Insight-HXMT team releases new results on black hole and neutron star X-ray binaries
Scientists with the Hard X-ray Modulation Telescope (Insight-HXMT) team presented their new results on black hole and neutron star X-ray binaries during a press conference held Oct. 25 at the first China Space Science Assembly in Xiamen.
X-ray binaries are binary stars that emit X-rays and are composed of a normal star and either a neutron star or black hole. The gravity of the very dense neutron star or black hole causes material from the normal star to fall toward it, creating a rapidly rotating accretion disk that emits intense X-ray radiation. X-ray binaries are an important research target for those trying to understand strong gravitational and magnetic fields and matter affected by them.
The Insight-XHMT scientists were able to study quasi-periodic oscillations (QPOs) in black hole X-ray binaries up to 100 keV, an increase from the previous upper limit of 30 keV. They revealed the energy dependence of QPO amplitude and centroid frequency ranges from 1-100 keV. These achievements exceed what was possible with previous satellites and open a new window for black hole studies.
A detailed timing study of the brightest persistent X-ray source Sco X-1 was also conducted using Insight-HXMT data. The results yielded three key insights: 1) All types of QPOs originate from non-thermal emissions; 2) The innermost region of the accretion disk is non-thermal in nature; and 3) The corona is nonhomogeneous geometrically.
For the first time, scientists observed the sudden change of accretion disk state when the X-ray intensity of a neutron star X-ray binary is at a certain value. This verified the theory, put forward nearly 50 years ago, that the radiation pressure of light causes structural mutation of the accretion disk.
In the past, corona cooling was detected from stacking a series of short Type I bursts that occurred during the low/hard state of a neutron star X-ray binary. The current study represents the first time to observe the rapid cooling of a very hot corona—usually at a high temperature of several hundred million degrees—via a "shower" of low-energy X-ray photons from a single thermonuclear burst on the surface of a neutron star. This method provides a nearly unique means for studying the physical properties and heating mechanism of the high-temperature corona. Also, the interaction between a thermonuclear burst and accretion disk detected in a single burst probably provides a new method for constraining the innermost radius of the accretion disk.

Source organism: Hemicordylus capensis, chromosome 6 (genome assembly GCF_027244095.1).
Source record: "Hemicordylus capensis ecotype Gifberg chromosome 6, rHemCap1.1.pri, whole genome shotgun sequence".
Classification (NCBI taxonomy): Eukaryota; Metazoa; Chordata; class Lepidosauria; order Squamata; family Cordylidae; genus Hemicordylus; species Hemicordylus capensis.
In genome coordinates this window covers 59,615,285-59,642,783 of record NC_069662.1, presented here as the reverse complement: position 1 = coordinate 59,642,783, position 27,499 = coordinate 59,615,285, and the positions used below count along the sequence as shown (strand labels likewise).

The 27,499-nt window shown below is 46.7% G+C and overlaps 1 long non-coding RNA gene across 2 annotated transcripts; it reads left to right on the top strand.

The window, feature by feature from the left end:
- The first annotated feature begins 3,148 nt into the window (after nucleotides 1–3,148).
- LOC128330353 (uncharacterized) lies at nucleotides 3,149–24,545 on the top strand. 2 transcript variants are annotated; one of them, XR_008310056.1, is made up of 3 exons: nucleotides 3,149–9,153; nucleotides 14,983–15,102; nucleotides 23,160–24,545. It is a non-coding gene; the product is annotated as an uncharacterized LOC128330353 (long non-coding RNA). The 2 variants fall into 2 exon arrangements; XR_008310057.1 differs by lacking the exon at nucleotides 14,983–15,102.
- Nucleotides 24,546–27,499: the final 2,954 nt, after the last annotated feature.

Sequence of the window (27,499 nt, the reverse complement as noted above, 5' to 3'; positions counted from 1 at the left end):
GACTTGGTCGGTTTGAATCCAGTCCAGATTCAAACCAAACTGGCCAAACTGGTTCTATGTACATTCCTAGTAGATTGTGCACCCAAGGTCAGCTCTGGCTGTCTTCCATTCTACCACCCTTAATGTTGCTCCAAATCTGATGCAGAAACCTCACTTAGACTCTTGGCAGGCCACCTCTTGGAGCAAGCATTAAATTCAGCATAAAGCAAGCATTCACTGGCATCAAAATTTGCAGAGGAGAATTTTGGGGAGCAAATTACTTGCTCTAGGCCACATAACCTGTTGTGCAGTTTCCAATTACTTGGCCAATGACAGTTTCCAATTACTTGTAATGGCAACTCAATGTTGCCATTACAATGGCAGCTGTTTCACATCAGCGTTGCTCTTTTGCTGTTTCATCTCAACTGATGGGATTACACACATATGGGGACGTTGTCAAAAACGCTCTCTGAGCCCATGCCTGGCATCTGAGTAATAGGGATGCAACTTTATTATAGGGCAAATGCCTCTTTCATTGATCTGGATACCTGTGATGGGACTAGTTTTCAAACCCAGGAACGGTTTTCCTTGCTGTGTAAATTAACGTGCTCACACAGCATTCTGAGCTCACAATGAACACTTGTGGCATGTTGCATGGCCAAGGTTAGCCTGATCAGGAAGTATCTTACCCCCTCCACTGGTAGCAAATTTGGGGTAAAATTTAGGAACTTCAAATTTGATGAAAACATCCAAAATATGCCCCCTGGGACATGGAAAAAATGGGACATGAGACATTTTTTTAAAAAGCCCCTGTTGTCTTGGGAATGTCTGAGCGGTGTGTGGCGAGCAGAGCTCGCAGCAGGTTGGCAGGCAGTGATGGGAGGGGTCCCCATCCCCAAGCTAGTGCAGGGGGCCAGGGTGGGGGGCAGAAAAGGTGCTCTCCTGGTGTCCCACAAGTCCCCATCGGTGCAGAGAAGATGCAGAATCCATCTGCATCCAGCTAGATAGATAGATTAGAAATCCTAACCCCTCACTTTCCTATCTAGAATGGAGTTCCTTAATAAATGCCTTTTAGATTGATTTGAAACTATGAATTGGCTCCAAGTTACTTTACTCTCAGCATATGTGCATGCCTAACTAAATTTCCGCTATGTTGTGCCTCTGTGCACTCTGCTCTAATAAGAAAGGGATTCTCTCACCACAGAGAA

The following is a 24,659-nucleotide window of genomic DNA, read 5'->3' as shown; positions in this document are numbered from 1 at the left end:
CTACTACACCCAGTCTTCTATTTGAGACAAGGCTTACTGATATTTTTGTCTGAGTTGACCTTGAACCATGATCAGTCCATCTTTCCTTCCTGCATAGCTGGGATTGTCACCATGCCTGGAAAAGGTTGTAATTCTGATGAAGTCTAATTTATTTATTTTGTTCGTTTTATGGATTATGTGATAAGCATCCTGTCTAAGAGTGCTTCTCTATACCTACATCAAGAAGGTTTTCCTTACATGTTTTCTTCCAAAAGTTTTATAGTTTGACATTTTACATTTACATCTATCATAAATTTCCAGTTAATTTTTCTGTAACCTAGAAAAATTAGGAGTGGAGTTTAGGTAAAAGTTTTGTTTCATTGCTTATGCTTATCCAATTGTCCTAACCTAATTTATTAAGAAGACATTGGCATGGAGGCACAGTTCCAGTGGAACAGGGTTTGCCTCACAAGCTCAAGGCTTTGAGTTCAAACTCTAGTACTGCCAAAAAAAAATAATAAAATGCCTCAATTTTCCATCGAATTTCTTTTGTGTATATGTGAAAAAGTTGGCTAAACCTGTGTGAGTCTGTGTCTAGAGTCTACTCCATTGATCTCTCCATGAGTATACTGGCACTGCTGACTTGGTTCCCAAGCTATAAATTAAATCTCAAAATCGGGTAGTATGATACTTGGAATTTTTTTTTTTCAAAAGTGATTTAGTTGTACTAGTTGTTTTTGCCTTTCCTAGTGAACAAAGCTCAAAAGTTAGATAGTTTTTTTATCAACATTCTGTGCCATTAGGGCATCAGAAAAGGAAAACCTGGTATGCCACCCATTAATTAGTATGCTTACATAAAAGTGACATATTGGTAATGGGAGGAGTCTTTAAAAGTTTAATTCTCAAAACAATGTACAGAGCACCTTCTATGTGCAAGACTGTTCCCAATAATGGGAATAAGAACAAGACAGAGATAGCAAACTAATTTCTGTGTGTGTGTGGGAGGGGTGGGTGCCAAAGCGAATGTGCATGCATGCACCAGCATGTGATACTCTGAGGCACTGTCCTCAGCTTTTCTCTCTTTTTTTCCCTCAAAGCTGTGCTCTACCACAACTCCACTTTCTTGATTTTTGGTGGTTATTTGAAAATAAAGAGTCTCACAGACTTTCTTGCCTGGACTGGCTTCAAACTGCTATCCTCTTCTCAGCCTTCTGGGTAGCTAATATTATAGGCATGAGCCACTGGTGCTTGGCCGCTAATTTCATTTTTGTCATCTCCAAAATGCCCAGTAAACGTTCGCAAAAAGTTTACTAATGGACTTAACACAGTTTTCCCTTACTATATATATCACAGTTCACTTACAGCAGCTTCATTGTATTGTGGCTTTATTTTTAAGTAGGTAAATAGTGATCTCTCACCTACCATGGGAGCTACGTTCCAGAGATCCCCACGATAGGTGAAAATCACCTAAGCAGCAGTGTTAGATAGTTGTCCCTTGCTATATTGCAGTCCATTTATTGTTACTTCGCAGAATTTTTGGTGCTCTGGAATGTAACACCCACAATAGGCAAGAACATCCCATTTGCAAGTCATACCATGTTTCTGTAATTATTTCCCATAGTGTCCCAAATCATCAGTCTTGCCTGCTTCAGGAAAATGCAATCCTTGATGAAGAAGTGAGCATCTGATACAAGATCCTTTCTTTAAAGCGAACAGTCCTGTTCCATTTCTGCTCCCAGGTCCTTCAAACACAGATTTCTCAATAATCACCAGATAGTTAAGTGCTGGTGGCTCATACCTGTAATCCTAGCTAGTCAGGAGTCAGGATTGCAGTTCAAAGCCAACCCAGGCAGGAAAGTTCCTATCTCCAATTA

In addition, scientists confirmed that the energy of the X-ray cyclotron absorption line of the famous neutron star X-ray binary Her X-1 is no longer decreasing. The data prove that the magnetic field strength near the X-ray radiation area has become stable after nearly 20 years of slow decline.
Insight-HXMT, as China's first X-ray astronomy satellite, has observed many black holes, neutron stars and gamma-ray bursts with high precision and cadence since it was launched on June 15, 2017. The satellite comprises three X-ray slat-collimated telescopes—the High-energy X-ray Telescope, the Medium-energy X-ray Telescope, and the Low-energy X-ray Telescope—as well as a space environment monitor.
So far, the satellite has carried out more than a thousand observations and generated 29 TB of scientific data. Altogether, more than 10 scientific papers have been accepted or published in main international astrophysical journals, with additional important research results still in the publication pipeline.
Provided by Chinese Academy of Sciences